2. Remote-learning: I don't want to open a whole-new can of worms, and this is not the list for this, BUT, remote learning certainly influenced my CS classes as well (to my surprise!).   Keep in mind I am talking high school, where in normal-years they will have about half of our time together to work. I would then go around, help people, see where they are, they can ask me questions. 'Lab' kind of thing. We do not do that now (less contact time to start with), and moreover, working-remotely for high-schoolers is remotely-working. So I will need to consider this as well for my planning.

Thanks again, and happy holidays!
  Zachi 


On Wed, Dec 16, 2020 at 7:28 AM Joachim Breitner <[hidden email]> wrote:
Hi,

https://haskell-via-sokoban.nomeata.de/, which uses CodeWorld, starts
from zero, teaches programming not libraries, and in the end lets them
build a game might be good.

It’s a bit steep in some cases (e.g. recursion), but could well form
the basis of a course with more explanation.

It was part of https://www.cis.upenn.edu/~cis194/fall16/, the other
CIS194 iterations are also worth looking at.

Cheers,
Joachim


--
Joachim Breitner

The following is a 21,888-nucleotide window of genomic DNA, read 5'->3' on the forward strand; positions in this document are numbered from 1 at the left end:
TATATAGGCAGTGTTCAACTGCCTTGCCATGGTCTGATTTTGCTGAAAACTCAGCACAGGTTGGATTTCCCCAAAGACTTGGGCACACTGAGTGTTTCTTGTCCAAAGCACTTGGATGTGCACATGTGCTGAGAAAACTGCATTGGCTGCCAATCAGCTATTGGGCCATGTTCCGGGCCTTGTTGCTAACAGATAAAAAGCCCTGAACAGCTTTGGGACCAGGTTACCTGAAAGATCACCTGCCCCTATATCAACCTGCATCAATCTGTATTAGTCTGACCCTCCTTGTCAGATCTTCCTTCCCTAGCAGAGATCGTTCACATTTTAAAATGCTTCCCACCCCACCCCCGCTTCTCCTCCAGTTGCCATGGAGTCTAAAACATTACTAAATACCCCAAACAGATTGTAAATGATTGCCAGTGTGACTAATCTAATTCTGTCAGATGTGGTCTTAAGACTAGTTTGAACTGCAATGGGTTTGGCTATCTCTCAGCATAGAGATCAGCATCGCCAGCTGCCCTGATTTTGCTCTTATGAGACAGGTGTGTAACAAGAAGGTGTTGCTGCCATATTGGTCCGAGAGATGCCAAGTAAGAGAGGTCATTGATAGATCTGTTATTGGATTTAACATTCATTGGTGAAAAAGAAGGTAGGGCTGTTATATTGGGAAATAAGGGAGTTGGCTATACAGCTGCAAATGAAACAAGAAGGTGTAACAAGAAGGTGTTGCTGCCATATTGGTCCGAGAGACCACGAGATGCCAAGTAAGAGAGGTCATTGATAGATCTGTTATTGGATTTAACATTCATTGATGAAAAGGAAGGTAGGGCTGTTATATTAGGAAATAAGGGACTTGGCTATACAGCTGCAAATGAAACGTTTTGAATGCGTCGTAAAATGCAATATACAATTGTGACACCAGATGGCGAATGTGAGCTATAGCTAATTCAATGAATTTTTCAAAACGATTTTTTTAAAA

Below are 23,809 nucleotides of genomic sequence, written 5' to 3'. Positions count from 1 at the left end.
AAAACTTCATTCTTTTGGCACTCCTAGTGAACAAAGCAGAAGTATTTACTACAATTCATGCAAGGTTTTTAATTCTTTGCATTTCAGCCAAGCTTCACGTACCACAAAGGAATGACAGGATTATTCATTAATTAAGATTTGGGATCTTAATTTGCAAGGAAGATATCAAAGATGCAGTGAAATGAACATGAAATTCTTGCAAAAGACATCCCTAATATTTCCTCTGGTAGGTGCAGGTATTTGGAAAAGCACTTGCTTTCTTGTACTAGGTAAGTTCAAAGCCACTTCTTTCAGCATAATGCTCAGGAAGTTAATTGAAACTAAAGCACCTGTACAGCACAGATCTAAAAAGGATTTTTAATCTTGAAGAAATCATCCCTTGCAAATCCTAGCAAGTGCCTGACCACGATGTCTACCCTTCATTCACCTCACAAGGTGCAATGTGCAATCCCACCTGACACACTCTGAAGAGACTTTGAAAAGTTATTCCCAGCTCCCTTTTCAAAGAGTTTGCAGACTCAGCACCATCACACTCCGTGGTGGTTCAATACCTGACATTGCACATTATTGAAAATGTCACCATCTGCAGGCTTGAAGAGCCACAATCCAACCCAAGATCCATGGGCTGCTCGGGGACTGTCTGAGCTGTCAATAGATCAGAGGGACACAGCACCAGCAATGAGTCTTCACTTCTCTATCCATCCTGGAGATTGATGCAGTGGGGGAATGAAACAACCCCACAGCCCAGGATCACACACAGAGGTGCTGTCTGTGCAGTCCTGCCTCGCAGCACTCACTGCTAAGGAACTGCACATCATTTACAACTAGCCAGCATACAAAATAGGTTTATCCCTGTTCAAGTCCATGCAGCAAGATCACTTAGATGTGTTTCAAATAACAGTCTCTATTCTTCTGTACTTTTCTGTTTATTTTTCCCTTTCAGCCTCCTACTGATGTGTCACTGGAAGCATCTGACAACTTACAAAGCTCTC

[hidden email]
  http://www.joachim-breitner.de/


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Re: Teaching High-School one-semester FP (using Haskell)

Haskell - Haskell-Cafe mailing list
I hope this will remove duplicate recipients, not entirely sure how to properly reply on this mailing list (and mailing lists period really) yet, sorry if I screwed something up...

God how I would have loved to have a Haskell (or any programming) course in high school 😅

Further remarks inline, and best of luck to you and your students, have fun

On December 16, 2020 8:59:44 p.m. GMT+01:00, Zachi Baharav <[hidden email]> wrote:
>Thanks everyone for the insights and suggestions!!
>I will now have the 2-weeks of XMas break to come up with something.
>
>Two notes:
>1. Problem set: We might use these https://cses.fi/problemset/  . We did
>many in Java. I think doing the same ones in a different form will be
>educating.
That's actually a great idea, I'll remember that when I start teaching one day 😅😅
>
>2. Remote-learning: I don't want to open a whole-new can of worms, and this
>is not the list for this, BUT, remote learning certainly influenced my CS